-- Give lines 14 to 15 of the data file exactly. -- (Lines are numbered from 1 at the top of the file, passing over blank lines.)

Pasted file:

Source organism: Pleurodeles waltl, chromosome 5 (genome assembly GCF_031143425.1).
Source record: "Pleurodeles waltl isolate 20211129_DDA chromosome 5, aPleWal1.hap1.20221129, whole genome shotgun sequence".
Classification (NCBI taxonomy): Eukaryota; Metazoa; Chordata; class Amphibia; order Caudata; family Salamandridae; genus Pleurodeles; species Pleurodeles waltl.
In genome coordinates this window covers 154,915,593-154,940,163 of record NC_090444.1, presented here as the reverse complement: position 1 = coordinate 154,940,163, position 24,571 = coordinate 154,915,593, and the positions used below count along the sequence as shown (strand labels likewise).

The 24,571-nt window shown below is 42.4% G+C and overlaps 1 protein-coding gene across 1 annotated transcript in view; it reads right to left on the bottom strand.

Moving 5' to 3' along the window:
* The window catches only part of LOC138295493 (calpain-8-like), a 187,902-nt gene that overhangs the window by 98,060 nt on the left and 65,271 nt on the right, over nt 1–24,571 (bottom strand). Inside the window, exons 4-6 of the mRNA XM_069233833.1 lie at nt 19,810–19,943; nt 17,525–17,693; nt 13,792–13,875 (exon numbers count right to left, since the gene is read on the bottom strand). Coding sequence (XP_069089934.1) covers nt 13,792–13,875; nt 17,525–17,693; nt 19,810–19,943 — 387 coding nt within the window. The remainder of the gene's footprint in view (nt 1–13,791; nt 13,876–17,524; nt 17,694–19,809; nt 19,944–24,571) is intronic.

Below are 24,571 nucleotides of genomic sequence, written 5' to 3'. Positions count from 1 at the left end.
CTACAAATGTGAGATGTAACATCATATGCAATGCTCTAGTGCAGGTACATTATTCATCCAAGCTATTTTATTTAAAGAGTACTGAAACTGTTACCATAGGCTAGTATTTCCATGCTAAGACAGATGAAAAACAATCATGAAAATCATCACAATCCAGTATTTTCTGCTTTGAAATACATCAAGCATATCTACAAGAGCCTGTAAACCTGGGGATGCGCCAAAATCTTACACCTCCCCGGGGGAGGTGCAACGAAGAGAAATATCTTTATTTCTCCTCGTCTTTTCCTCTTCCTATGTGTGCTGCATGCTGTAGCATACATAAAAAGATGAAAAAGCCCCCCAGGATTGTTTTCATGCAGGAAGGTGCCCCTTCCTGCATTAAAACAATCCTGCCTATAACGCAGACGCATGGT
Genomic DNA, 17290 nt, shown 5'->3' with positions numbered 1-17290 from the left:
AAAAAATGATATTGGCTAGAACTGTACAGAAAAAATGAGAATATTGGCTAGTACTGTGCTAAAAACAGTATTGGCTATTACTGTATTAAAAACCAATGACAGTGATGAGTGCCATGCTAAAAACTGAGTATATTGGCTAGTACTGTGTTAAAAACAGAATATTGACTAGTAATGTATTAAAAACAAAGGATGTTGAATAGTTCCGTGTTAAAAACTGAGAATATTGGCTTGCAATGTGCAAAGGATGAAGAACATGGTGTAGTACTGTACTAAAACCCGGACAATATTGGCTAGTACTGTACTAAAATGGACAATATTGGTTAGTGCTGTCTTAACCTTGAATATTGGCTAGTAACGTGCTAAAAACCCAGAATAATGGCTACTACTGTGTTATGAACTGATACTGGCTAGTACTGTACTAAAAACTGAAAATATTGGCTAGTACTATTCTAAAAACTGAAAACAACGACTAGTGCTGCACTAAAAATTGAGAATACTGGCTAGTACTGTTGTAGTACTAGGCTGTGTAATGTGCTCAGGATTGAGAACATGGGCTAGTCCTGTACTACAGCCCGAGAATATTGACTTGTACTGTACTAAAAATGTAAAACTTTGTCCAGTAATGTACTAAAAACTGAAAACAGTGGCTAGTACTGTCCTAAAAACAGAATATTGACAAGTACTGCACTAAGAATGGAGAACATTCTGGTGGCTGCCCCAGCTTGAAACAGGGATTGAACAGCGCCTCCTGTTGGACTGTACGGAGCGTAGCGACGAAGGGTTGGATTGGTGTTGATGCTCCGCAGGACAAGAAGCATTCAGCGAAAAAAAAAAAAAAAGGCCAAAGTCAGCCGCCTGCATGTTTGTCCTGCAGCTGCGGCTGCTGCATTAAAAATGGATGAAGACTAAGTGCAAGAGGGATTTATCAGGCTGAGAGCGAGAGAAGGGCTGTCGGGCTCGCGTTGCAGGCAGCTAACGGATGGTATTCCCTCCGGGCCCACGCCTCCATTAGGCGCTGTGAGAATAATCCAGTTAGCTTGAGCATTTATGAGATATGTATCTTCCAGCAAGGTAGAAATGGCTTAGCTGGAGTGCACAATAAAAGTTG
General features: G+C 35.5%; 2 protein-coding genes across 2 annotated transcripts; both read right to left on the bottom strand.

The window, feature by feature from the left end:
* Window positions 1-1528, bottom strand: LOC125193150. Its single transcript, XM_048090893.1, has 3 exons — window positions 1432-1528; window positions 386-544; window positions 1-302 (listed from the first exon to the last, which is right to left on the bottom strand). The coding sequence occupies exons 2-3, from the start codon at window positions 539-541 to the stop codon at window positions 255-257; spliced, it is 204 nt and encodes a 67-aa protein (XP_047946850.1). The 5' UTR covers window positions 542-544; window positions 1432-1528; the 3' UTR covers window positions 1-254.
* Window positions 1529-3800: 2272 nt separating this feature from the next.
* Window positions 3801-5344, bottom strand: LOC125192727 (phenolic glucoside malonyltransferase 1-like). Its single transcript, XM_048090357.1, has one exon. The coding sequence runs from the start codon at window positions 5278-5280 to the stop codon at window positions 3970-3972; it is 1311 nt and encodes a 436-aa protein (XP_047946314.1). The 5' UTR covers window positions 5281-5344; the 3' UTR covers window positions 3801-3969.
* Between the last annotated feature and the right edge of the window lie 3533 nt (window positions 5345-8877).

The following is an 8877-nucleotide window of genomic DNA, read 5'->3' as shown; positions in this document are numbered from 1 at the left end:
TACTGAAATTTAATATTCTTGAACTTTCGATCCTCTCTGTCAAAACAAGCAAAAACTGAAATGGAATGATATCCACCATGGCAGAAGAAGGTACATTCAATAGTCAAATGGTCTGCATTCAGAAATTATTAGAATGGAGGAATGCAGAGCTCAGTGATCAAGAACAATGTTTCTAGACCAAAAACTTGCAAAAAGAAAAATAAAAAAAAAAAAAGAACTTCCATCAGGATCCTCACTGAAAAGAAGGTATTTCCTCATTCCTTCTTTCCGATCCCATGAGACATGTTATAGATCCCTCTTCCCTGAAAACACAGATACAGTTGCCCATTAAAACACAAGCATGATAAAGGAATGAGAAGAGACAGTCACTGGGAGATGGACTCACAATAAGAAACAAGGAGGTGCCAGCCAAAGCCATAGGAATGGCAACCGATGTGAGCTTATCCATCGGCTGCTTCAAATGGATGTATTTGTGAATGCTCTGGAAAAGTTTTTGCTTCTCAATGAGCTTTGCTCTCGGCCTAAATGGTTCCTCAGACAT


* Window positions 1-1528, bottom strand: LOC125193150. Its single transcript, XM_048090893.1, has 3 exons — window positions 1432-1528; window positions 386-544; window positions 1-302 (listed from the first exon to the last, which is right to left on the bottom strand). The coding sequence occupies exons 2-3, from the start codon at window positions 539-541 to the stop codon at window positions 255-257; spliced, it is 204 nt and encodes a 67-aa protein (XP_047946850.1). The 5' UTR covers window positions 542-544; window positions 1432-1528; the 3' UTR covers window positions 1-254.
* Window positions 1529-3800: 2272 nt separating this feature from the next.